Let’s examine this a little closer, because what it does, at least in part, is reduce law to a game, one with a winner and a loser where the competition to win is what it’s all about. In viewing the law this way, you vastly diminish its moral authority, as well as demonstrate a lack of respect for what it represents. Recall, if you know your TV history, that Perry Mason was always very careful when it came to misleading someone on the witness stand. As he would point out to Della and Paul in the episode’s dénouement, he was always careful to use the phrase “Suppose I were to tell you” as a preface to the allegation which he would use to trap the guilty party. It’s an important distinction – after all, most of the time, in the excitement of the courtroom confession, nobody would give a second thought to the question by Perry that triggered it all. But even if nobody asked about it, Perry would still know. And when he stashes his client at a motel in order to keep them out of the clutches of the police while he investigates the case, he always tells them to register in their own name. As an officer of the law, of course, he has to do that – but there’s an ethical component for Perry as well.  He’ll do anything for his client, but he won’t lie, and he won’t suborn perjury – even if he has a good reason for doing so.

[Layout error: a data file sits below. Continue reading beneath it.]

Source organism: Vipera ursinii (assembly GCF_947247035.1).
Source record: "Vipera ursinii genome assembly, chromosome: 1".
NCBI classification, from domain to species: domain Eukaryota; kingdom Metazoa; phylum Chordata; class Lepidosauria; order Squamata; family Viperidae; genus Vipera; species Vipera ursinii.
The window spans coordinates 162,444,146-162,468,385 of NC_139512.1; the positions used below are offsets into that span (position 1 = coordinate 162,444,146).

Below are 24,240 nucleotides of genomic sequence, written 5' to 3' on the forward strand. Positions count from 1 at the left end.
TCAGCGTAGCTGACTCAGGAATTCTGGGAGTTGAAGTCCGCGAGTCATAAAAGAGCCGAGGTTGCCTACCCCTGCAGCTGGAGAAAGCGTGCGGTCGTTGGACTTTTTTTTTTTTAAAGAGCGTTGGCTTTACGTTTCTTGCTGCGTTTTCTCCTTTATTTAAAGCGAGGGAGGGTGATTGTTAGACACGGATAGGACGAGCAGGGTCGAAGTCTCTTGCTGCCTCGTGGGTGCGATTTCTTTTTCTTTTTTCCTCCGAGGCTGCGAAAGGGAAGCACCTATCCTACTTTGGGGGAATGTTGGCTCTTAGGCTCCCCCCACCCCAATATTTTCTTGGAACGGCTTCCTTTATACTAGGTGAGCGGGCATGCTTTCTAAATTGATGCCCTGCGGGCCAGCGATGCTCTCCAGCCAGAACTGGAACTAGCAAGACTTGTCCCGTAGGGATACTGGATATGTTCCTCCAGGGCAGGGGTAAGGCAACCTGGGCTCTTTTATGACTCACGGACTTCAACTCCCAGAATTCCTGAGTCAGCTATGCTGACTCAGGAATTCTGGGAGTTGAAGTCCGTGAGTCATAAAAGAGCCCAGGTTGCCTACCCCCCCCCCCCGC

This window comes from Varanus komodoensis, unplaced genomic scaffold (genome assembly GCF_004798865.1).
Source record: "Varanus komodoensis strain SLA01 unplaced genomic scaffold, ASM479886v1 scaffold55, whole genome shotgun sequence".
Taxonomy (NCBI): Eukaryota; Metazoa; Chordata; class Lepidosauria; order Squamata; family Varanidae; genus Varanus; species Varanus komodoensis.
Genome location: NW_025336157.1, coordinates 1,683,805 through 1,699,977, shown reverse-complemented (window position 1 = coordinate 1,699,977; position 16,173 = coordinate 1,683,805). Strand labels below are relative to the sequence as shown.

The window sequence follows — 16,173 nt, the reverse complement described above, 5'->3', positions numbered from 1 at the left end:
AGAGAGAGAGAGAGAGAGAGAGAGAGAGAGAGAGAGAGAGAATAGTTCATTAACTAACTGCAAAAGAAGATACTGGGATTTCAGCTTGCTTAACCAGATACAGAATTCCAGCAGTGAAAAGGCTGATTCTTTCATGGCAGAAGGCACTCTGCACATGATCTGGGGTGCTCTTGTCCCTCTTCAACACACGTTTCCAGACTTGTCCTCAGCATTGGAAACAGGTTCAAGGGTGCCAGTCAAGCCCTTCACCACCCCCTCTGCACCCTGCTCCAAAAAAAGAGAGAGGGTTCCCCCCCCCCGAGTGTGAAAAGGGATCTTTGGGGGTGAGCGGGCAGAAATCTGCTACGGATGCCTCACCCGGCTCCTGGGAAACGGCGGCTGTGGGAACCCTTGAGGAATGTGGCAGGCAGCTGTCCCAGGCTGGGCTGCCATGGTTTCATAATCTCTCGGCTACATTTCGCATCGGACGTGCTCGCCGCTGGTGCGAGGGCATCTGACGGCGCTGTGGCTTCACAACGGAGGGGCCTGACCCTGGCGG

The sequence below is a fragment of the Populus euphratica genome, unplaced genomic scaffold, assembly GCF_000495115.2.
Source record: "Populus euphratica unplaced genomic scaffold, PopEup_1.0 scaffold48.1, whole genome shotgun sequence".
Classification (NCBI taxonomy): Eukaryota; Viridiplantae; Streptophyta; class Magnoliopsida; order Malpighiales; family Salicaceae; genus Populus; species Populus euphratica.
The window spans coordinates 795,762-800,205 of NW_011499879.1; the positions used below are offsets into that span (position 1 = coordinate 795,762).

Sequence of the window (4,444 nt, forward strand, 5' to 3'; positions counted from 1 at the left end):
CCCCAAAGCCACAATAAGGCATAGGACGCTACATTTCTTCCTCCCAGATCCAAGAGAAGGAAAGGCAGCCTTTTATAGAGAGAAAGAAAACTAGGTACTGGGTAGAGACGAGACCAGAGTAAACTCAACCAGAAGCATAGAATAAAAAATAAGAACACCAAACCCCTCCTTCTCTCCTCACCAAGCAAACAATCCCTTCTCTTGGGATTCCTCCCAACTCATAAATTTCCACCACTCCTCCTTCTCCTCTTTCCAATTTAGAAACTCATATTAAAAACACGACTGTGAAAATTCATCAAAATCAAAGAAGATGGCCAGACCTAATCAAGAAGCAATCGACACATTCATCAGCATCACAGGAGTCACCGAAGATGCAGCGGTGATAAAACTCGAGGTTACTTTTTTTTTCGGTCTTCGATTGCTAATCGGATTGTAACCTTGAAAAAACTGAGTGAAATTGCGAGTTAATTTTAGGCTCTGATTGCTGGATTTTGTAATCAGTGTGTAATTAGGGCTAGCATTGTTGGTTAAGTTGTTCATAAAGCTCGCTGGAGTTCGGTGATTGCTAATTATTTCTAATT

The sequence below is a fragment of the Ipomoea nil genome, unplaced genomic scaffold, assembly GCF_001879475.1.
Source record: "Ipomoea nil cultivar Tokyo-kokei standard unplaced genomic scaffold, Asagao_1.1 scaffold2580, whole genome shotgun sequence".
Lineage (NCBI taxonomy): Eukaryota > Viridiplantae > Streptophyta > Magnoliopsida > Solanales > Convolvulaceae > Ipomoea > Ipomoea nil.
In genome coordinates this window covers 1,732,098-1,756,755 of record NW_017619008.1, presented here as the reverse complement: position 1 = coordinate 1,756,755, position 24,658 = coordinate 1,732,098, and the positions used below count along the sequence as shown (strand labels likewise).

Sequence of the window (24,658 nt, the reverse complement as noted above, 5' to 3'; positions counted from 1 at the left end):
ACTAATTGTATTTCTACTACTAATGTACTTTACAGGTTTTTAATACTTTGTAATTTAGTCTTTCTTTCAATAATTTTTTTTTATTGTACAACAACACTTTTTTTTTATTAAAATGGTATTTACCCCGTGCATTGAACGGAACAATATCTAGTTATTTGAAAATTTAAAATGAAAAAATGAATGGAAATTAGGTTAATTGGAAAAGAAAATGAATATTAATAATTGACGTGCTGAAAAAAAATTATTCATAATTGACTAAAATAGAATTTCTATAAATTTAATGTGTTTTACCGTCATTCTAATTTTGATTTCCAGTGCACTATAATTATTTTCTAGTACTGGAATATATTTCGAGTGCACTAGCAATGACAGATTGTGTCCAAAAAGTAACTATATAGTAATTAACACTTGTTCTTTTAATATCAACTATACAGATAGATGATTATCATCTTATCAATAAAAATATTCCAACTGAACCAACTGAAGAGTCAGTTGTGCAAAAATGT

Let’s look at another example. Just last week, I saw an episode of Columbo in which the Lieutenant tricks a murderer into confessing by pretending to arrest the killer’s son and charge him with the murder. The episode is unclear as to whether or not Columbo did this with the cooperation of the son; I don’t think he did, and if this is the case, did he, like our friend in L&O, cross the line? Possibly, although I don’t think it’s quite the same magnitude of lie (which I’ll discuss in the next paragraph) – but in any event, Columbo does something interesting after the real killer confesses. He apologizes to him for having arrested his son, and assures him his son will be released shortly. That tells me that while Columbo may have felt he had to stage this charade in order to get the killer to confess, he didn’t feel particularly good about having done it. In other words, he showed not glee, but remorse.